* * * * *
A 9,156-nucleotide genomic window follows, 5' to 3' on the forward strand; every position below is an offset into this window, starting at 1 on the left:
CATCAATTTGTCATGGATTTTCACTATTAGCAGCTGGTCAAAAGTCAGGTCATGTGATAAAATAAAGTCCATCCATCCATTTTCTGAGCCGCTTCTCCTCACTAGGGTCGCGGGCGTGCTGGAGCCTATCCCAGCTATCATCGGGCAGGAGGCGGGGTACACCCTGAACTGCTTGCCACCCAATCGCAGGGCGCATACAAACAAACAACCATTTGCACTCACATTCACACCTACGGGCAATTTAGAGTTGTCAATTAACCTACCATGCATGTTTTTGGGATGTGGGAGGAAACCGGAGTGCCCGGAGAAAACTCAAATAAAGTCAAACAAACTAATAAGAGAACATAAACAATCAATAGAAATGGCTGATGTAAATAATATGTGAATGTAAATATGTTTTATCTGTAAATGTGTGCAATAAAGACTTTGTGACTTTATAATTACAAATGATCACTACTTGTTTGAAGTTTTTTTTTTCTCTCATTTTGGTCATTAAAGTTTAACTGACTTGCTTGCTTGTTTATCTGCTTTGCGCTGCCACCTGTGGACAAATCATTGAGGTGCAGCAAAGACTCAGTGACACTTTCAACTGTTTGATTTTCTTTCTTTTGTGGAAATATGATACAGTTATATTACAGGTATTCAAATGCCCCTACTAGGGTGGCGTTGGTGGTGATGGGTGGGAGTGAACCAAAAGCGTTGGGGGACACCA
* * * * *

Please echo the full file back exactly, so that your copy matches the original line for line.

A 9,156-nucleotide genomic window follows, 5' to 3' on the forward strand; every position below is an offset into this window, starting at 1 on the left:
CATCAATTTGTCATGGATTTTCACTATTAGCAGCTGGTCAAAAGTCAGGTCATGTGATAAAATAAAGTCCATCCATCCATTTTCTGAGCCGCTTCTCCTCACTAGGGTCGCGGGCGTGCTGGAGCCTATCCCAGCTATCATCGGGCAGGAGGCGGGGTACACCCTGAACTGCTTGCCACCCAATCGCAGGGCGCATACAAACAAACAACCATTTGCACTCACATTCACACCTACGGGCAATTTAGAGTTGTCAATTAACCTACCATGCATGTTTTTGGGATGTGGGAGGAAACCGGAGTGCCCGGAGAAAACTCAAATAAAGTCAAACAAACTAATAAGAGAACATAAACAATCAATAGAAATGGCTGATGTAAATAATATGTGAATGTAAATATGTTTTATCTGTAAATGTGTGCAATAAAGACTTTGTGACTTTATAATTACAAATGATCACTACTTGTTTGAAGTTTTTTTTTTCTCTCATTTTGGTCATTAAAGTTTAACTGACTTGCTTGCTTGTTTATCTGCTTTGCGCTGCCACCTGTGGACAAATCATTGAGGTGCAGCAAAGACTCAGTGACACTTTCAACTGTTTGATTTTCTTTCTTTTGTGGAAATATGATACAGTTATATTACAGGTATTCAAATGCCCCTACTAGGGTGGCGTTGGTGGTGATGGGTGGGAGTGAACCAAAAGCGTTGGGGGACACCA